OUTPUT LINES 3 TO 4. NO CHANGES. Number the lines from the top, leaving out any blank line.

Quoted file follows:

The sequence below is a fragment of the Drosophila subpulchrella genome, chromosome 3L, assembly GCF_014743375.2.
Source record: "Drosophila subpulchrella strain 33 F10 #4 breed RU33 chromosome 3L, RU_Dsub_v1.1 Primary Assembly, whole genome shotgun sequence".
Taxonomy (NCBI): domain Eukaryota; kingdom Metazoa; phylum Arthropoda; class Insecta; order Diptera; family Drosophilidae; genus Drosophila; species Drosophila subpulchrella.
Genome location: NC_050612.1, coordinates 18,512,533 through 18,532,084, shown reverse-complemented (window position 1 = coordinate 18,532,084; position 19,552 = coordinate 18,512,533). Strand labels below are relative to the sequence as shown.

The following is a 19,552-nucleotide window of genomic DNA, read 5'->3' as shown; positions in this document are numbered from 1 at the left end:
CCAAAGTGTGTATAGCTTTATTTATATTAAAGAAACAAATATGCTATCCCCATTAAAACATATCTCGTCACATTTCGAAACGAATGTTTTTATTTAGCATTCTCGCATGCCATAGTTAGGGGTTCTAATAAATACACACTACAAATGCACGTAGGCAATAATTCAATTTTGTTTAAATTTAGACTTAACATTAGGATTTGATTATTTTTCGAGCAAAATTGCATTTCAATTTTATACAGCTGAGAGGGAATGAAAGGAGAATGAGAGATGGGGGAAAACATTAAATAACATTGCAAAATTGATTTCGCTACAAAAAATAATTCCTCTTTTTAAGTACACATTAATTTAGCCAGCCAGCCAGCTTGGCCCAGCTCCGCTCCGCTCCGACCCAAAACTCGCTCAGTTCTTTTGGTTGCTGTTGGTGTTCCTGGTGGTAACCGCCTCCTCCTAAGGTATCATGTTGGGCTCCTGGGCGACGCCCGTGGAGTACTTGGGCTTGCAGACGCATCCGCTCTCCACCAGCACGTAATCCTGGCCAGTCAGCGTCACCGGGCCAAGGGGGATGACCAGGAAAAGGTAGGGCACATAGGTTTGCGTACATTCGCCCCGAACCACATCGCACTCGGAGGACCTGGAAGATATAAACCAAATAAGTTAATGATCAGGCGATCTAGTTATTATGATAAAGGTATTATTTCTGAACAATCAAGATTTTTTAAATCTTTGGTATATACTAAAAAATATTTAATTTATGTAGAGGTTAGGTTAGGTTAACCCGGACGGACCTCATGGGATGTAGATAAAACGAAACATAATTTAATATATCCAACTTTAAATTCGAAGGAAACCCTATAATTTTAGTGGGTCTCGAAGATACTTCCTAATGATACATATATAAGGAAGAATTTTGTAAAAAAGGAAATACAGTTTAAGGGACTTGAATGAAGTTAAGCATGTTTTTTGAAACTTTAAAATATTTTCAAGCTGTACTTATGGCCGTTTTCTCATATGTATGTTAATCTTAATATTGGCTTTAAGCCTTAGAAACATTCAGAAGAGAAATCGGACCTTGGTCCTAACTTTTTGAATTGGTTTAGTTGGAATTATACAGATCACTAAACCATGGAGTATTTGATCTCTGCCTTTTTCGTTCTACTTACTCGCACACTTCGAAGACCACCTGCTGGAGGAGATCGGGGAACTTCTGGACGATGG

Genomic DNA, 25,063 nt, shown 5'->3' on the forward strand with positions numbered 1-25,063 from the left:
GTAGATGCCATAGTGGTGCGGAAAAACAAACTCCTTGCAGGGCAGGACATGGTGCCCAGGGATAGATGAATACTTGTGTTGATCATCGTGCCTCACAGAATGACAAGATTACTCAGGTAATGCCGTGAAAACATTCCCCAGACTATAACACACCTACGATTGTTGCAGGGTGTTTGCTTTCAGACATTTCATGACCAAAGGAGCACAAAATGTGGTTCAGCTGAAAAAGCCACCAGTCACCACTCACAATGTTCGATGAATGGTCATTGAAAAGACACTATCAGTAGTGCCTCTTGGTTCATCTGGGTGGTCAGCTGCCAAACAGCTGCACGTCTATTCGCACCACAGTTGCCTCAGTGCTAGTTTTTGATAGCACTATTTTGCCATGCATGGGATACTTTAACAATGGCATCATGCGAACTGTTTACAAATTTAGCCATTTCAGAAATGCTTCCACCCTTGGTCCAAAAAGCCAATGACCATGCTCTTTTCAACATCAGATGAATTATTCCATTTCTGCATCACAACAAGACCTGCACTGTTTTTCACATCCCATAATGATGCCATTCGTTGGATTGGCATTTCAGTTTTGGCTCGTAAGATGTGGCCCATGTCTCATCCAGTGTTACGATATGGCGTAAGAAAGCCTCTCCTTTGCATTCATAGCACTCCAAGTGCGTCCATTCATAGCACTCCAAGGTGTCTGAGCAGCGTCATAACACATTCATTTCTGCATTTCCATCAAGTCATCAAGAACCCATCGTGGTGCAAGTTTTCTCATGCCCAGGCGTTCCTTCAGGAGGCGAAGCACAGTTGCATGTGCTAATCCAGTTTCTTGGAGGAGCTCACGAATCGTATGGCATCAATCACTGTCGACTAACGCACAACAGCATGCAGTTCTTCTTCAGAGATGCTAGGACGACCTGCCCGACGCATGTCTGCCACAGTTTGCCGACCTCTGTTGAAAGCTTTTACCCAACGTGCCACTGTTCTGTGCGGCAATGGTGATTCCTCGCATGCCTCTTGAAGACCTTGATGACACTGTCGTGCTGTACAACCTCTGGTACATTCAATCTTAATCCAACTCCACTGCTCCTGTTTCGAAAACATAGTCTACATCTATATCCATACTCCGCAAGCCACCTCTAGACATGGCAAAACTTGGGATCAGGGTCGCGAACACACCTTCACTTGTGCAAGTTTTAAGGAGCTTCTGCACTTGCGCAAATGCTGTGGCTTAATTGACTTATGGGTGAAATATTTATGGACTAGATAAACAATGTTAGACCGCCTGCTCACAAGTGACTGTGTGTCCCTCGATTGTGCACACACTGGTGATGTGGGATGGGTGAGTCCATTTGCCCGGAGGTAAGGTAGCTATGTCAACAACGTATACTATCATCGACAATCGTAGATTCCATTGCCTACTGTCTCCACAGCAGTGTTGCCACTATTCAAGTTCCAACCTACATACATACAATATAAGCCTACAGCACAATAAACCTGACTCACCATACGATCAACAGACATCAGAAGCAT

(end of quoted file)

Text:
Taxonomy (NCBI): domain Eukaryota; kingdom Metazoa; phylum Arthropoda; class Insecta; order Diptera; family Drosophilidae; genus Drosophila; species Drosophila subpulchrella.
Genome location: NC_050612.1, coordinates 18,512,533 through 18,532,084, shown reverse-complemented (window position 1 = coordinate 18,532,084; position 19,552 = coordinate 18,512,533). Strand labels below are relative to the sequence as shown.